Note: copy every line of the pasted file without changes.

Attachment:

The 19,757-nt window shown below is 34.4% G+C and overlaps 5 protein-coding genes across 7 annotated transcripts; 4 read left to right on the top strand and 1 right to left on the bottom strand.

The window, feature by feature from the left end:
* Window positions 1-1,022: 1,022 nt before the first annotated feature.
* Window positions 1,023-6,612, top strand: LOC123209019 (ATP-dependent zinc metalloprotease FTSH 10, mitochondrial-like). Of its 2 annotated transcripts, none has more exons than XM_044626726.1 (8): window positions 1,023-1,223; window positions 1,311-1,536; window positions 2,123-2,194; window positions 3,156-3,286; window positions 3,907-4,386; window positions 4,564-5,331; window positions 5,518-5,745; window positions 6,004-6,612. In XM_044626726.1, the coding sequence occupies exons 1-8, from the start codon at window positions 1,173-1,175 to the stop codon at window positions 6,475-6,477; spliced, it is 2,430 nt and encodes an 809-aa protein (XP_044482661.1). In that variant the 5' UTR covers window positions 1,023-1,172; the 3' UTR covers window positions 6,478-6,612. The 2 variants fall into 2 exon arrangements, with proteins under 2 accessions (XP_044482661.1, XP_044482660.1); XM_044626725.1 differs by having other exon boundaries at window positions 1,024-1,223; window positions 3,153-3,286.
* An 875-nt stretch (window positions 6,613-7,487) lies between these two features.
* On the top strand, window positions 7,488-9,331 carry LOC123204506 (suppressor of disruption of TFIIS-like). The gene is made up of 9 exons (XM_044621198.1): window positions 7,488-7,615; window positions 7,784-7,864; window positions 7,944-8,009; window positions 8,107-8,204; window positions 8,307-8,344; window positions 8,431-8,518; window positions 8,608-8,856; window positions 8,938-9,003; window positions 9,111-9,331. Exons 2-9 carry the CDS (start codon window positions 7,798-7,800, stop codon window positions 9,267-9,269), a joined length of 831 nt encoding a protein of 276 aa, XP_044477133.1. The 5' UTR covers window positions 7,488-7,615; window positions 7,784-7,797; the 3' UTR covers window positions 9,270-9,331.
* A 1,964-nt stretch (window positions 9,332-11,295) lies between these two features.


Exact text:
The 19,757-nt window shown below is 34.4% G+C and overlaps 5 protein-coding genes across 7 annotated transcripts; 4 read left to right on the top strand and 1 right to left on the bottom strand.

The window, feature by feature from the left end:
* Window positions 1-1,022: 1,022 nt before the first annotated feature.
* Window positions 1,023-6,612, top strand: LOC123209019 (ATP-dependent zinc metalloprotease FTSH 10, mitochondrial-like). Of its 2 annotated transcripts, none has more exons than XM_044626726.1 (8): window positions 1,023-1,223; window positions 1,311-1,536; window positions 2,123-2,194; window positions 3,156-3,286; window positions 3,907-4,386; window positions 4,564-5,331; window positions 5,518-5,745; window positions 6,004-6,612. In XM_044626726.1, the coding sequence occupies exons 1-8, from the start codon at window positions 1,173-1,175 to the stop codon at window positions 6,475-6,477; spliced, it is 2,430 nt and encodes an 809-aa protein (XP_044482661.1). In that variant the 5' UTR covers window positions 1,023-1,172; the 3' UTR covers window positions 6,478-6,612. The 2 variants fall into 2 exon arrangements, with proteins under 2 accessions (XP_044482661.1, XP_044482660.1); XM_044626725.1 differs by having other exon boundaries at window positions 1,024-1,223; window positions 3,153-3,286.
* An 875-nt stretch (window positions 6,613-7,487) lies between these two features.
* On the top strand, window positions 7,488-9,331 carry LOC123204506 (suppressor of disruption of TFIIS-like). The gene is made up of 9 exons (XM_044621198.1): window positions 7,488-7,615; window positions 7,784-7,864; window positions 7,944-8,009; window positions 8,107-8,204; window positions 8,307-8,344; window positions 8,431-8,518; window positions 8,608-8,856; window positions 8,938-9,003; window positions 9,111-9,331. Exons 2-9 carry the CDS (start codon window positions 7,798-7,800, stop codon window positions 9,267-9,269), a joined length of 831 nt encoding a protein of 276 aa, XP_044477133.1. The 5' UTR covers window positions 7,488-7,615; window positions 7,784-7,797; the 3' UTR covers window positions 9,270-9,331.
* A 1,964-nt stretch (window positions 9,332-11,295) lies between these two features.